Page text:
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a all of whose properties, as mass, spin, or charge, have the same magnitude as but, where appropriate, the opposite sign of a specific ; neutral pions, photons, and gravitons are considered to be their own antiparticles:
The positron is the antiparticle of the electron.
Compare , (def 3).
any of a group of elementary particles that have the same mass and spin as their corresponding particle but have opposite values for all other nonzero quantum numbers. When a particle collides with its antiparticle, mutual annihilation occurs
(ān’tē-pär’tĭ-kəl, ān’tī-)
A subatomic particle, such as an antiproton, having the same mass as its corresponding particle, but opposite values of other properties such as charge, parity, spin, and direction of magnetic moment. For example, the antiparticle of the electron is the positron, which has a charge that is equal in magnitude to that of the electron but opposite in sign. Some particles, such as photons, are nondistinct from their antiparticles. When a particle and its antiparticle collide, they may annihilate one other and produce other particles.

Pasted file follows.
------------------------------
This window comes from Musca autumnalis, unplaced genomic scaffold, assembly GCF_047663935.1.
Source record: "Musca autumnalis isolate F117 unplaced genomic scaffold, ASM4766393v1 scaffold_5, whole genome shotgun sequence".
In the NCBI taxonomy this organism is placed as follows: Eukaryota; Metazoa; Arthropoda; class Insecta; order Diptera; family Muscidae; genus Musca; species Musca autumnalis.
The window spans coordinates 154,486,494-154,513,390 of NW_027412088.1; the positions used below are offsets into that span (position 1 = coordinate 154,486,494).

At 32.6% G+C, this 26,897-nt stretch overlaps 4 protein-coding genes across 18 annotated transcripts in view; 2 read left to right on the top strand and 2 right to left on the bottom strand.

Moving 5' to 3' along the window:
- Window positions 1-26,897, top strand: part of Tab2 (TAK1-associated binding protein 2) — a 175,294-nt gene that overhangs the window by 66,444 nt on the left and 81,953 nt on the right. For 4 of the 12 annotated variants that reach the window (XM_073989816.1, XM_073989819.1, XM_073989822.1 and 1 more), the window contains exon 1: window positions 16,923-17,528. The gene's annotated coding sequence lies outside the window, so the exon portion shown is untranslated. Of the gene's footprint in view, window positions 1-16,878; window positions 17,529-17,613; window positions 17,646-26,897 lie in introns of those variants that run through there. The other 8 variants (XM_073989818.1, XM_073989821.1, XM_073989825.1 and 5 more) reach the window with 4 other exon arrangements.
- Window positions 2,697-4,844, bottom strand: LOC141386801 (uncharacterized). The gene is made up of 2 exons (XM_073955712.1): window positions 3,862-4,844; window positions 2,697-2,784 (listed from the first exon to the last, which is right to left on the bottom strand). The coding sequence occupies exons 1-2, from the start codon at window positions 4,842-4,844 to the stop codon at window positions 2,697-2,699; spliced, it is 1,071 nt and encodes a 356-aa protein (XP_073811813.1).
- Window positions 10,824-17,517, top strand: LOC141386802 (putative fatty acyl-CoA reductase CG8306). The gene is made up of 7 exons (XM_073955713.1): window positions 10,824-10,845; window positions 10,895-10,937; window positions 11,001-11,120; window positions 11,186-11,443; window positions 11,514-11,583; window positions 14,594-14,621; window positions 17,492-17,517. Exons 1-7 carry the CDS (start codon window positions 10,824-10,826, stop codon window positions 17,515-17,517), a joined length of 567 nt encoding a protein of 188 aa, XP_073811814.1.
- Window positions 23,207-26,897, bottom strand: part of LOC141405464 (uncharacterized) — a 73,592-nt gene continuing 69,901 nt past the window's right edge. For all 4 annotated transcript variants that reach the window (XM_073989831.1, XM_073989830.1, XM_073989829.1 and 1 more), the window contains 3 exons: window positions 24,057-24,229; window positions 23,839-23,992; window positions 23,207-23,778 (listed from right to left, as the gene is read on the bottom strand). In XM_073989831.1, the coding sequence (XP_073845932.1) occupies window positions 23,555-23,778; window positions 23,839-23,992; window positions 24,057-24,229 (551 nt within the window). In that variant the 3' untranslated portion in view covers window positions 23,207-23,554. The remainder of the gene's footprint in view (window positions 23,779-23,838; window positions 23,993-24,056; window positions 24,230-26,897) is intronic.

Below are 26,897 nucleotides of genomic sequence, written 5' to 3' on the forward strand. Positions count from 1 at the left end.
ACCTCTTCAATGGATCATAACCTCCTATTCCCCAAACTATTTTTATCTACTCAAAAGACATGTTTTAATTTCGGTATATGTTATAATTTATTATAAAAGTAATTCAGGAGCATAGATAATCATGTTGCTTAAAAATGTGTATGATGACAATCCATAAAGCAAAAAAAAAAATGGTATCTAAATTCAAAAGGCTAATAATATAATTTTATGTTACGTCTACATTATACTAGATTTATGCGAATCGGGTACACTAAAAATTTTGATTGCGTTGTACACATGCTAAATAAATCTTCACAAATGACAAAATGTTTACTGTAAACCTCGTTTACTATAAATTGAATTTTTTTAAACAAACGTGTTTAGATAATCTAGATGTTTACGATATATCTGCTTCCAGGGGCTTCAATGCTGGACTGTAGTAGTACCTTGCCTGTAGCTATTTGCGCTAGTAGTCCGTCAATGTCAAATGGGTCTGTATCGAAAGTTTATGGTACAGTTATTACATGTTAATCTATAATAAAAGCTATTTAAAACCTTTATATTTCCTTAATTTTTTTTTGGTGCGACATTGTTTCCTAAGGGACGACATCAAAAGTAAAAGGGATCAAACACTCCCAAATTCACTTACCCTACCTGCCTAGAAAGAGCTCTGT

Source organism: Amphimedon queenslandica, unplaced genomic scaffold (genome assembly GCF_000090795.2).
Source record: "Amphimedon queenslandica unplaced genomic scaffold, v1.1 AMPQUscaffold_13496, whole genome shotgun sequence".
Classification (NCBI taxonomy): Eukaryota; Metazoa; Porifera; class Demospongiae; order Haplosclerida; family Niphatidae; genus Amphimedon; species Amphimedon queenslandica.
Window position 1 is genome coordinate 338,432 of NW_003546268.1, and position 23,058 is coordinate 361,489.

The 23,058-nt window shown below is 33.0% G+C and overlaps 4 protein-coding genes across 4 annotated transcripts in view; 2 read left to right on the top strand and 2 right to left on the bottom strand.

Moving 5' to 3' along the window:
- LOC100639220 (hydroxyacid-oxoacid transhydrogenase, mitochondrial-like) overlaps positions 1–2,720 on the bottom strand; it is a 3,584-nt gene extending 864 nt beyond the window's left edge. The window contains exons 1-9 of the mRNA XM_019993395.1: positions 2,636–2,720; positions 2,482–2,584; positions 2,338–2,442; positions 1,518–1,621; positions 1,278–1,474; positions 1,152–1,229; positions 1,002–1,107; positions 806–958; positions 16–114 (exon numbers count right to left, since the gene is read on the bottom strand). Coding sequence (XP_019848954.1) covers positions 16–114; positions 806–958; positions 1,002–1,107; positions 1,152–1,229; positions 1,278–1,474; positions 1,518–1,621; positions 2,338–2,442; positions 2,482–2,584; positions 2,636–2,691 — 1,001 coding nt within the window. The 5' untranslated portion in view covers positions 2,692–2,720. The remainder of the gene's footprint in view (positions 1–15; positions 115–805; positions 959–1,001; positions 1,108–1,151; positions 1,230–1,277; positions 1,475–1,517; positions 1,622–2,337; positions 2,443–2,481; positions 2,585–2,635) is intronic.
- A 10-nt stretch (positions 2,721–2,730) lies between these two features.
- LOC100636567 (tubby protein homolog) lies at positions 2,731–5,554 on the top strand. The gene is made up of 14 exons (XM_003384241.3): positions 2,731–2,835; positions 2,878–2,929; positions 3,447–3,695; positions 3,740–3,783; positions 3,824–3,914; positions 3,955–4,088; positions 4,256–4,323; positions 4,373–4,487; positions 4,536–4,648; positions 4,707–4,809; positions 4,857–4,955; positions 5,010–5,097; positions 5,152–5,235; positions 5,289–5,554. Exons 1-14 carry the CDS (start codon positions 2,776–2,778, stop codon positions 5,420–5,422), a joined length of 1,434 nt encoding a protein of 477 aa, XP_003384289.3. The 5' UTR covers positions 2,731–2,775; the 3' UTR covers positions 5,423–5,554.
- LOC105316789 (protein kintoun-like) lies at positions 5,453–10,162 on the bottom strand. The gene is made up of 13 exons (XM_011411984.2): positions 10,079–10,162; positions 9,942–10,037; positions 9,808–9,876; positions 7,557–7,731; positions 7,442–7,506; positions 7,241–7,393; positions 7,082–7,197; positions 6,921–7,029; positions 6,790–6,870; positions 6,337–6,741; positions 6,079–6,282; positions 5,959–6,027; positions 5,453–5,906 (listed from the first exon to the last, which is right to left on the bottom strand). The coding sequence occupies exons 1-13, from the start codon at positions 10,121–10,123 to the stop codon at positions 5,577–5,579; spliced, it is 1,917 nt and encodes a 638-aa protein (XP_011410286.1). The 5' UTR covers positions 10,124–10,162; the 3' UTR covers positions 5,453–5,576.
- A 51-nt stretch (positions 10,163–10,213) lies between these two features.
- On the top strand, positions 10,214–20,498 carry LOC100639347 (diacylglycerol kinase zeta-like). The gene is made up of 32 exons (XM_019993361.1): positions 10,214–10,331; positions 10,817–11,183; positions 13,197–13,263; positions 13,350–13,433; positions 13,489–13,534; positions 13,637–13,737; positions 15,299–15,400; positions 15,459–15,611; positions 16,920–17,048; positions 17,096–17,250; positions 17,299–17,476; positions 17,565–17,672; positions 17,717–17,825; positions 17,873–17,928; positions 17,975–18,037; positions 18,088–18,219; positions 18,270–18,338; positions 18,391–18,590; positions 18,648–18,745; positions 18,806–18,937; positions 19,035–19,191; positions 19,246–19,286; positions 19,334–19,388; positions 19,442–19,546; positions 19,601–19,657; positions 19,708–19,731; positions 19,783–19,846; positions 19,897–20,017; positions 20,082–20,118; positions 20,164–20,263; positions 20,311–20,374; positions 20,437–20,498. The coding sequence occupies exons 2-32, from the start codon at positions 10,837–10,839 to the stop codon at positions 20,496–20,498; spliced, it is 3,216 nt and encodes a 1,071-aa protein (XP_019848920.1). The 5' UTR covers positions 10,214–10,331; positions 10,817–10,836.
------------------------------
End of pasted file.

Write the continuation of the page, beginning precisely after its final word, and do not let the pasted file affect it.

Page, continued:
In physics, a rare form of subatomic matter that is a mirror image of normal matter. The antiparticle corresponding to an elementary particle has the same mass as the particle but is opposite in all other properties. The antiparticle corresponding to an electron is a positron, which has the same mass as an electron but a positive charge. Antiprotons have the same mass as protons but a negative charge. When matter and antimatter come together, the two particles annihilate each other, converting their mass into energy or into other types of particles.

Note: As far as scientists can tell, there is almost no naturally occurring antimatter in the universe, although it is possible to make antimatter in particle accelerators.


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